The literature on emerging-market debt defaults is dominated by sovereign debt.
People talk a lot more about Ecuador and Argentina than they do about corporates.
But there’s one company whose default was so messy and so large that it’s entered
the consciousness, at least, of even the sovereign wonks: Asia Pulp & Paper,
I’m not even going to attempt to unpack the nightmare that is APP
debt for you, partly because I’m far from an expert on it myself. But suffice
to say that the amount of legal time spent on it has been stratospheric. Anyway,
there was a mildly interesting wrinkle in Indonesia recently. An APP subsidiary
had issued dollar-denominated debt under New York law, and now a court in Indonesia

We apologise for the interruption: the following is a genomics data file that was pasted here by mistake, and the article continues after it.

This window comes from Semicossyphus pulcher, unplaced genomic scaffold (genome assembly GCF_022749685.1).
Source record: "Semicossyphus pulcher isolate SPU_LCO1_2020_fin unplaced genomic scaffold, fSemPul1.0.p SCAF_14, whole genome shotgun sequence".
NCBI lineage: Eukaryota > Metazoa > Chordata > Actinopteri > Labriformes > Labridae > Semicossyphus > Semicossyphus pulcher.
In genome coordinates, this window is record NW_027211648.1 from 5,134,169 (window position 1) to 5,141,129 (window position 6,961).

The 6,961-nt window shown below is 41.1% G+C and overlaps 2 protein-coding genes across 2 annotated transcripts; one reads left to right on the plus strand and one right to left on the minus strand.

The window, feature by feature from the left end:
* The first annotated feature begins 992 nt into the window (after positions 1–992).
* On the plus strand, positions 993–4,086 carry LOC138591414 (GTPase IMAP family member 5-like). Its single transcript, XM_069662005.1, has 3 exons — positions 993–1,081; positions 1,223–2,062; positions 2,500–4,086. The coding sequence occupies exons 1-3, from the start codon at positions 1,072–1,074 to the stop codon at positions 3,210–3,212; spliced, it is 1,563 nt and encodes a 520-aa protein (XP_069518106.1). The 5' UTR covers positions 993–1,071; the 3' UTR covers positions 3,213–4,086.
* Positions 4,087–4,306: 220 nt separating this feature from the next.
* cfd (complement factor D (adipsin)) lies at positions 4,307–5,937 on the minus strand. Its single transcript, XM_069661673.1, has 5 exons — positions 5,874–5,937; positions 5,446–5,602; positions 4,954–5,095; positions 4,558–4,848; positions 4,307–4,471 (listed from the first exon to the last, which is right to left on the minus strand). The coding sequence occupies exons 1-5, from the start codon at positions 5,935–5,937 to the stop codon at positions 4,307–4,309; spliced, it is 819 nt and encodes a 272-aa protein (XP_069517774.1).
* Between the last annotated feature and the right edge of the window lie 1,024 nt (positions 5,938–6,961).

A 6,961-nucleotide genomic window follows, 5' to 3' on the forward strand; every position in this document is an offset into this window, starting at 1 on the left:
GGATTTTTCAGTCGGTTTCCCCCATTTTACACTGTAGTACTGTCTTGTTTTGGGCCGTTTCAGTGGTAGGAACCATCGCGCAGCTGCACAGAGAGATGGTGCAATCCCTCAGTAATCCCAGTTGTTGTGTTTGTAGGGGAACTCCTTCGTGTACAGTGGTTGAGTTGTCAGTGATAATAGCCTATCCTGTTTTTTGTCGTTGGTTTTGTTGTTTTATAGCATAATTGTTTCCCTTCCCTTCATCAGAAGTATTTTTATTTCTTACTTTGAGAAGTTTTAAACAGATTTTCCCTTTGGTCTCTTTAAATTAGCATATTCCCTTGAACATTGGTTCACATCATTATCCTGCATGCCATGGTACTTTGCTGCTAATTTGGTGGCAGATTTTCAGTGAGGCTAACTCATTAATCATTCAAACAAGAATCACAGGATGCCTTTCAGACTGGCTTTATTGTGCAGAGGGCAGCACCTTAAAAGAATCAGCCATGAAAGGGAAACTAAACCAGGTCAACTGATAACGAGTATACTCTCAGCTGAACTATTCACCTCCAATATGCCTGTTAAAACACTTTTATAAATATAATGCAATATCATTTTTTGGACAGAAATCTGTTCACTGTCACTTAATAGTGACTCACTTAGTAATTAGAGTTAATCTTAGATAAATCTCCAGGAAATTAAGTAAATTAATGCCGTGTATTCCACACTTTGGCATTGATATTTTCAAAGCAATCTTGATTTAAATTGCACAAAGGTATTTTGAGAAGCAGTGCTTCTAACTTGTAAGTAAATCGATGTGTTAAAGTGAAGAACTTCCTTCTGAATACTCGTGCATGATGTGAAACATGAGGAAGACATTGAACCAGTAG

has decided that the New York debt issue was invalid as a matter of Indonesian
Weird, huh? Obviously, the place to litigate a New York debt issue is New York.
But the decision doesn’t carry the power of precedent, and it doesn’t invalidate
bondholders’ claims. It just makes those claims harder to litigate in Indonesia,
while there are still dozens of jurisdictions around the world which will happily
recognize a New York court judgment against a company. Still, it’s clearly a
setback for any vulture investors who were looking to get paid out on APP debt.
has read a Q&A
in FinanceAsia on all this, and quite rightly points out that there’s a
certain amount of risk involved when you buy bonds under New York law of a company
whose assets are not in the US. And, of course, the risk increases with the
sketchiness of the country in which that company is based, which is why it’s
very rare for an emerging-market corporate to have a credit rating higher than
its sovereign. But really, there’s nothing new here. One generally assumes that
recovery rates on EM corporate debt are lower than on domestic corporate debt
– that’s built into the price. But if you’re that worried about default,
you probably shouldn’t be buying the bonds no matter what the recovery rate